The European Commission was pressed today with questions about Schengen, bringing back echoes of the words once uttered by Migration Commissioner Dimitris Avramopoulos: “If Schengen dies, I’m afraid it will be the beginning of the end of Europe”.
The issue is that the borderless EU space known as the Schengen area, considered as one of the biggest successes of the EU, is being dismantled, with member countries asking, one by one or in groups, to keep the border controls introduced during the most dramatic times of the refugee crisis.
Travel in the 26-country Schengen area – which includes 22 EU countries plus non-EU Iceland, Norway, Switzerland, and Liechtenstein – is normally free of border and passport controls.
Under current rules, Schengen states can reinstate ID checks at their borders with other zone members for six months when there is a perceived threat, extending that for up to two years in exceptional cases.
Of course, when the Schengen agreement was drafted, its authors were probably more concerned about football hooliganism and public disorder, than massive uncontrolled flows of refugees across the external borders of Schengen.
The Commission has repeatedly tried to remove the emergency border controls. It tried to return to normality last May, but Germany refused. Then the intention was to end Schengen controls in November, but it didn’t work either.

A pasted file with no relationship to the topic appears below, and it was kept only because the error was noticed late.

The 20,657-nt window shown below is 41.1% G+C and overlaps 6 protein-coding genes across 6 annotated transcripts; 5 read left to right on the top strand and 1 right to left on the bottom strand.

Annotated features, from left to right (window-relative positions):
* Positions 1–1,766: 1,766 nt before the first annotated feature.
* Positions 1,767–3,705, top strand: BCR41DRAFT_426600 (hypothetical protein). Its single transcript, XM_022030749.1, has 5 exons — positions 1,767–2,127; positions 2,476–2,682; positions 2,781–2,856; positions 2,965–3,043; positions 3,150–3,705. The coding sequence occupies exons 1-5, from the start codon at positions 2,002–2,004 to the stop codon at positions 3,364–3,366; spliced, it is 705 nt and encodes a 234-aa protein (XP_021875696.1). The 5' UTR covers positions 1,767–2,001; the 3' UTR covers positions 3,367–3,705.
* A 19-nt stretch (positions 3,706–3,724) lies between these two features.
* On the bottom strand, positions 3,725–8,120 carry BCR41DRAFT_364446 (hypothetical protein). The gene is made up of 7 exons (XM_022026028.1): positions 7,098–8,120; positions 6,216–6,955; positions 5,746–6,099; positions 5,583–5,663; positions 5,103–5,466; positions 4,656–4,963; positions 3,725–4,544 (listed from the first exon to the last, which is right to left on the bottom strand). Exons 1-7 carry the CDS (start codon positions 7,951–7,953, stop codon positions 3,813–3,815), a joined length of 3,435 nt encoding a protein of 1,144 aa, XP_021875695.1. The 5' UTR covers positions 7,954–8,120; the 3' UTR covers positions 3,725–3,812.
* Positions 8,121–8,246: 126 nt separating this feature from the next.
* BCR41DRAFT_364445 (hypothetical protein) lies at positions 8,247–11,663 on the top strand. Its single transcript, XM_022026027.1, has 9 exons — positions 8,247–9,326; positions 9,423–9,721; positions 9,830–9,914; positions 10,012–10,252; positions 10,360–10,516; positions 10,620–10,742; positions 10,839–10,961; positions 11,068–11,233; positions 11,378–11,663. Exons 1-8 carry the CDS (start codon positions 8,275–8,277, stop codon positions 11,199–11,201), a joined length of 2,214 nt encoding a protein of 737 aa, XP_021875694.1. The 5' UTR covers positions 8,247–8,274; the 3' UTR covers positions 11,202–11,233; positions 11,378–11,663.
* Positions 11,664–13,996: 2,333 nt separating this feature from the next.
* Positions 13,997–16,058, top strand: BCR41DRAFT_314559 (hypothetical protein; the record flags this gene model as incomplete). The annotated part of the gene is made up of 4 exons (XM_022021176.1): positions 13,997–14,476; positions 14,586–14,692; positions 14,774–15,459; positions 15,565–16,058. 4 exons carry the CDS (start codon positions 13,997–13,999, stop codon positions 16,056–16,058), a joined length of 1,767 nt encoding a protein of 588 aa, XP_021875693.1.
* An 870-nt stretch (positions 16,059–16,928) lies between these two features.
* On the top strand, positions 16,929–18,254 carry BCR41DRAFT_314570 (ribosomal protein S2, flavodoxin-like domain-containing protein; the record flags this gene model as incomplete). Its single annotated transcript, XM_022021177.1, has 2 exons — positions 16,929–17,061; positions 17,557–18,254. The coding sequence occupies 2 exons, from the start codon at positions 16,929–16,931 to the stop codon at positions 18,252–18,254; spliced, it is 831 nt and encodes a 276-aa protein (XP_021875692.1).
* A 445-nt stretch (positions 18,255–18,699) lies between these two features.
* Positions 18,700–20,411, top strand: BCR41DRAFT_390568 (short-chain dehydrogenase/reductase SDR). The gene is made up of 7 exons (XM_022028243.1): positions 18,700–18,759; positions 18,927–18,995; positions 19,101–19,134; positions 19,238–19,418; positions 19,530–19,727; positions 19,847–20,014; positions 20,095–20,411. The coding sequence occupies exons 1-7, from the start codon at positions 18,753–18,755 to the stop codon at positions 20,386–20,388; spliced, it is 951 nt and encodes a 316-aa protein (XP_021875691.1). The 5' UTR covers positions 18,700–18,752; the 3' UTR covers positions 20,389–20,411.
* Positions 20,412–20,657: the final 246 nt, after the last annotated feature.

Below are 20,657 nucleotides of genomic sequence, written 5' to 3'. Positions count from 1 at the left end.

On 27 September, the Commission proposed to allow member states to exceptionally prolong controls over two years if the same threats persists. This is when Avramopoulos made this dramatic comment.
And yesterday Denmark announced that it would be extending its temporary border controls with Sweden and Germany, arguing that terrorists were taking advantage of the EU’s open borders.
The Commission announced that Denmark was not alone, and a similar “series of notifications” had arrived, mentioning Germany and France.
Reportedly, the German notification says internal controls would be needed until the external Schengen borders become reliable.
Germans have a talent for speaking clearly. The point is that in spite of certain festive announcements, the external border controls are not controlled, at least not by EU policies.
Member states guard the external borders by erecting fences, and in the Mediterranean, Italy has no other choice than to chase the NGO ships and bribe thugs in Libya to keep migrants at bay.
If Schengen is still alive, it’s because some EU member states are doing the dirty work.
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Views are the author’s